New research reveals actions that governments across the UK can take to support low-paid workers and employers in the hospitality sector in Scotland.
Serving the Future, a collaboration between the Poverty Alliance, the Fraser of Allander Institute, and the Institute for Inspiring Children’s Futures, has been working with hospitality employers and workers to identify actions to address in-work poverty in the sector.
Low-paid workers reported ongoing financial struggles as a consequence of the cost-of-living crisis. A lack of knowledge of social security entitlement, missing out on receiving benefits due to earning just above thresholds and high costs of housing are critical issues. Families in the research also shared that they are struggling to sustain employment as a consequence of a lack of flexible, affordable childcare.
For hospitality employers, the current period is one of the most challenging businesses have faced in decades, both post-Brexit and as a consequence of rising costs.
At this mid-point in the project, a new policy briefing from the Serving the Future partnership has started to identify changes that could be made to address issues around in-work poverty in Scotland.
Dr Laura Robertson, Senior Research Officer at the Poverty Alliance, said:
“Families and single adults are struggling in low-paid work in Scotland during the ongoing cost-of-living crisis. The hospitality sector is one of the lowest paid industries in Scotland and workers face particular challenges around insecure hours, seasonal work, and lack of opportunities for progression.
This research not only shines a light on critical issues that are impacting people in low-paid work, but the challenges facing employers trying to support workers. In-work poverty cannot be addressed by employers alone. Alongside good working conditions identified by workers in Serving the Future, policy responses must address key drivers of in-work poverty.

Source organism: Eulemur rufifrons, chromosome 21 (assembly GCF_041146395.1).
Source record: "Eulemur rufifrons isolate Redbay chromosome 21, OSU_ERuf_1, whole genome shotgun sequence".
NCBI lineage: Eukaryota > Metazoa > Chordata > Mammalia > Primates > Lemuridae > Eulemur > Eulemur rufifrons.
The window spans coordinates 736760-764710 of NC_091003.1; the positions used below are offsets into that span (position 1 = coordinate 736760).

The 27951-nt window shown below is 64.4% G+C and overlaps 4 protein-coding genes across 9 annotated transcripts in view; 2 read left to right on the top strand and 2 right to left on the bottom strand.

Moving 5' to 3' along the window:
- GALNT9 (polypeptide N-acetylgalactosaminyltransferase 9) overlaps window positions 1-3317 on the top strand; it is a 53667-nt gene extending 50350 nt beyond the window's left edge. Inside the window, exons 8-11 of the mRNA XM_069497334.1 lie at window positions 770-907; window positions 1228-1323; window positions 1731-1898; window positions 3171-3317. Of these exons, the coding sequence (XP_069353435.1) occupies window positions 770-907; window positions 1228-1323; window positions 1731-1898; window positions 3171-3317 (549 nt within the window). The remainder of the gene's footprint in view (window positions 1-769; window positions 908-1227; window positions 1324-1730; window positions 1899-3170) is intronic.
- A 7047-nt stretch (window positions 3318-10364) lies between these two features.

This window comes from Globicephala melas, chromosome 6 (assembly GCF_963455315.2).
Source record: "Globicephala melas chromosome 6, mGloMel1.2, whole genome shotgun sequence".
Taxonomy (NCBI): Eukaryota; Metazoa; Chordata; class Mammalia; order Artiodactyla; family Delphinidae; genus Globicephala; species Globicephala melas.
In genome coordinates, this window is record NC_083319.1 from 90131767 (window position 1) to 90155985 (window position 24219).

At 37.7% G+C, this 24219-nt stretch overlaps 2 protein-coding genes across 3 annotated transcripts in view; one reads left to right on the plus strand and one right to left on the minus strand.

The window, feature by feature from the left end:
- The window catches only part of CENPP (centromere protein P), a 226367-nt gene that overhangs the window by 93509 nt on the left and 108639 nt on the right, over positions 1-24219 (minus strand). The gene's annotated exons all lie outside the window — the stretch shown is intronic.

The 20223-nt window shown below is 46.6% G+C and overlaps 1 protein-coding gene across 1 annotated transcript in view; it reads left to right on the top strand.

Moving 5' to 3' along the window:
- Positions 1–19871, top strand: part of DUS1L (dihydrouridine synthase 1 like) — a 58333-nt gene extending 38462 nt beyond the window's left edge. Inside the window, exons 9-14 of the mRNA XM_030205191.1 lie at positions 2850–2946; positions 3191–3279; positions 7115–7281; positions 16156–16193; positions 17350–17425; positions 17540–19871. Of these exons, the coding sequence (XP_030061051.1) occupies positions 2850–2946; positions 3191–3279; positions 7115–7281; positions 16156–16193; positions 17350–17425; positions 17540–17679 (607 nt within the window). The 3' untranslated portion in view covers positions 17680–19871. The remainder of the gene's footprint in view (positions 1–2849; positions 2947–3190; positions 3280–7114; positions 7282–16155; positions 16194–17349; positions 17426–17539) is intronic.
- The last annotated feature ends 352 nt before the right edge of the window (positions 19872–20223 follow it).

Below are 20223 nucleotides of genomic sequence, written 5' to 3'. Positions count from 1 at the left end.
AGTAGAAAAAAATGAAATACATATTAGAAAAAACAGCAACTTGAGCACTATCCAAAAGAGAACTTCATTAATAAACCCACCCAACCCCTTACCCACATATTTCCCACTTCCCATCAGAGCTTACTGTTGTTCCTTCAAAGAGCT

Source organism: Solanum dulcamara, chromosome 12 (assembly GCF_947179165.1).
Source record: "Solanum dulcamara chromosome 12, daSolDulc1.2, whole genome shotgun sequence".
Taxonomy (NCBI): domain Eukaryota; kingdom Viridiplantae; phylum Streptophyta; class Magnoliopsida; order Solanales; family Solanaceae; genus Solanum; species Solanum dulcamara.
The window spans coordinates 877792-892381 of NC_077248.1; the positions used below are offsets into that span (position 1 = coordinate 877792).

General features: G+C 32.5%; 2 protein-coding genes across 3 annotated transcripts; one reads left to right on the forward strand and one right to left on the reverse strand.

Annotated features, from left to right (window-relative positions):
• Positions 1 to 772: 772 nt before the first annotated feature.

This includes improving availability of childcare, transport and housing for workers in the sector. Now, more than ever, the sector needs the government to step up and put words into action.”
Dr Jim McCormick, Chief Executive of The Robertson Trust, funding the project, said:
“It is now more common in Scotland to be in working poverty than it is to be in poverty and out of work. Through its focus on the hospitality industry, Serving the Future has highlighted the urgent need to drive improvements in pay, hours, security, progression, flexibility, and job quality.
Often, however, an employer’s ability to make genuine progress is impacted by external pressures and that’s why we’re calling on the Scottish Government to work more closely with the sector. By co-designing solutions that take account of challenges faced by both employees and employers, there is a real opportunity to ensure employment becomes a genuine route out of poverty for many more than now.”